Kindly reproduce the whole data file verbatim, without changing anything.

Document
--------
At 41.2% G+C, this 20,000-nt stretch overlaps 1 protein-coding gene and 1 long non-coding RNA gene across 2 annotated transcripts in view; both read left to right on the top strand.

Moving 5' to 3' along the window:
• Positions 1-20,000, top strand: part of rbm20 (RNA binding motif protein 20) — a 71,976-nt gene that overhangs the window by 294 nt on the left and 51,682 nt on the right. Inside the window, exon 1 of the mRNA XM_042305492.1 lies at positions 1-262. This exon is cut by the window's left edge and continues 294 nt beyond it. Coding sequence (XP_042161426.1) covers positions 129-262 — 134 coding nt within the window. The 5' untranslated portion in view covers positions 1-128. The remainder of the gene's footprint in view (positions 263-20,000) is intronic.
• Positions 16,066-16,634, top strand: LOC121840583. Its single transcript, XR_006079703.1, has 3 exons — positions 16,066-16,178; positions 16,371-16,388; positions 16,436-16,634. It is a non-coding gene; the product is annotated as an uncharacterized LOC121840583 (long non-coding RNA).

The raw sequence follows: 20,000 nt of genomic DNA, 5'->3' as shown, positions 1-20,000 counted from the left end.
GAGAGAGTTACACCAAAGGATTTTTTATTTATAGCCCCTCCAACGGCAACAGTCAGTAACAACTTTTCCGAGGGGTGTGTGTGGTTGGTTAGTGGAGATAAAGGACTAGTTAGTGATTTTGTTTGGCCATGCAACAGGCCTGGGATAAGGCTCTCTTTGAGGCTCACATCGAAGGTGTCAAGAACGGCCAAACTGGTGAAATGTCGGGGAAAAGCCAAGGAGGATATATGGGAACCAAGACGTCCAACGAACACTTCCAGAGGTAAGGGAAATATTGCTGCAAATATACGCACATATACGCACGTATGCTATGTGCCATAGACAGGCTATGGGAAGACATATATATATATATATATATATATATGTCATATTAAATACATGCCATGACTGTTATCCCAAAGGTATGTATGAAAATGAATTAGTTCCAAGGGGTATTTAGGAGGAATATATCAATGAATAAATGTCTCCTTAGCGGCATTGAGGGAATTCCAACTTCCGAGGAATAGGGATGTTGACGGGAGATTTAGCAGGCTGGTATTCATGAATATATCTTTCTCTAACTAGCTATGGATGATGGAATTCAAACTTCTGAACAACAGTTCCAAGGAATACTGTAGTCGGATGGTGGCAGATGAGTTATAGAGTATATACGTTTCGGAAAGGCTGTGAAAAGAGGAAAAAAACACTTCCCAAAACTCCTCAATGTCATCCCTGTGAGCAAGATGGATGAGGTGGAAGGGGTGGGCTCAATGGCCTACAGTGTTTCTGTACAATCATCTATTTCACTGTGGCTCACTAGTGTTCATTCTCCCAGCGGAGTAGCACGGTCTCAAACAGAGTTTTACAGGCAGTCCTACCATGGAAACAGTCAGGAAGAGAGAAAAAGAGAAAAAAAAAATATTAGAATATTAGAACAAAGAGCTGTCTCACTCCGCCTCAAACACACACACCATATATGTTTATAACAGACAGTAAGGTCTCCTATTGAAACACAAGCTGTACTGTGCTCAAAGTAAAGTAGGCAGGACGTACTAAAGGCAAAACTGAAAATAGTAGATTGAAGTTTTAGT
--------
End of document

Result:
At 41.2% G+C, this 20,000-nt stretch overlaps 1 protein-coding gene and 1 long non-coding RNA gene across 2 annotated transcripts in view; both read left to right on the top strand.

Moving 5' to 3' along the window:
• Positions 1-20,000, top strand: part of rbm20 (RNA binding motif protein 20) — a 71,976-nt gene that overhangs the window by 294 nt on the left and 51,682 nt on the right. Inside the window, exon 1 of the mRNA XM_042305492.1 lies at positions 1-262. This exon is cut by the window's left edge and continues 294 nt beyond it. Coding sequence (XP_042161426.1) covers positions 129-262 — 134 coding nt within the window. The 5' untranslated portion in view covers positions 1-128. The remainder of the gene's footprint in view (positions 263-20,000) is intronic.
• Positions 16,066-16,634, top strand: LOC121840583. Its single transcript, XR_006079703.1, has 3 exons — positions 16,066-16,178; positions 16,371-16,388; positions 16,436-16,634. It is a non-coding gene; the product is annotated as an uncharacterized LOC121840583 (long non-coding RNA).

The raw sequence follows: 20,000 nt of genomic DNA, 5'->3' as shown, positions 1-20,000 counted from the left end.
GAGAGAGTTACACCAAAGGATTTTTTATTTATAGCCCCTCCAACGGCAACAGTCAGTAACAACTTTTCCGAGGGGTGTGTGTGGTTGGTTAGTGGAGATAAAGGACTAGTTAGTGATTTTGTTTGGCCATGCAACAGGCCTGGGATAAGGCTCTCTTTGAGGCTCACATCGAAGGTGTCAAGAACGGCCAAACTGGTGAAATGTCGGGGAAAAGCCAAGGAGGATATATGGGAACCAAGACGTCCAACGAACACTTCCAGAGGTAAGGGAAATATTGCTGCAAATATACGCACATATACGCACGTATGCTATGTGCCATAGACAGGCTATGGGAAGACATATATATATATATATATATATATATGTCATATTAAATACATGCCATGACTGTTATCCCAAAGGTATGTATGAAAATGAATTAGTTCCAAGGGGTATTTAGGAGGAATATATCAATGAATAAATGTCTCCTTAGCGGCATTGAGGGAATTCCAACTTCCGAGGAATAGGGATGTTGACGGGAGATTTAGCAGGCTGGTATTCATGAATATATCTTTCTCTAACTAGCTATGGATGATGGAATTCAAACTTCTGAACAACAGTTCCAAGGAATACTGTAGTCGGATGGTGGCAGATGAGTTATAGAGTATATACGTTTCGGAAAGGCTGTGAAAAGAGGAAAAAAACACTTCCCAAAACTCCTCAATGTCATCCCTGTGAGCAAGATGGATGAGGTGGAAGGGGTGGGCTCAATGGCCTACAGTGTTTCTGTACAATCATCTATTTCACTGTGGCTCACTAGTGTTCATTCTCCCAGCGGAGTAGCACGGTCTCAAACAGAGTTTTACAGGCAGTCCTACCATGGAAACAGTCAGGAAGAGAGAAAAAGAGAAAAAAAAAATATTAGAATATTAGAACAAAGAGCTGTCTCACTCCGCCTCAAACACACACACCATATATGTTTATAACAGACAGTAAGGTCTCCTATTGAAACACAAGCTGTACTGTGCTCAAAGTAAAGTAGGCAGGACGTACTAAAGGCAAAACTGAAAATAGTAGATTGAAGTTTTAGT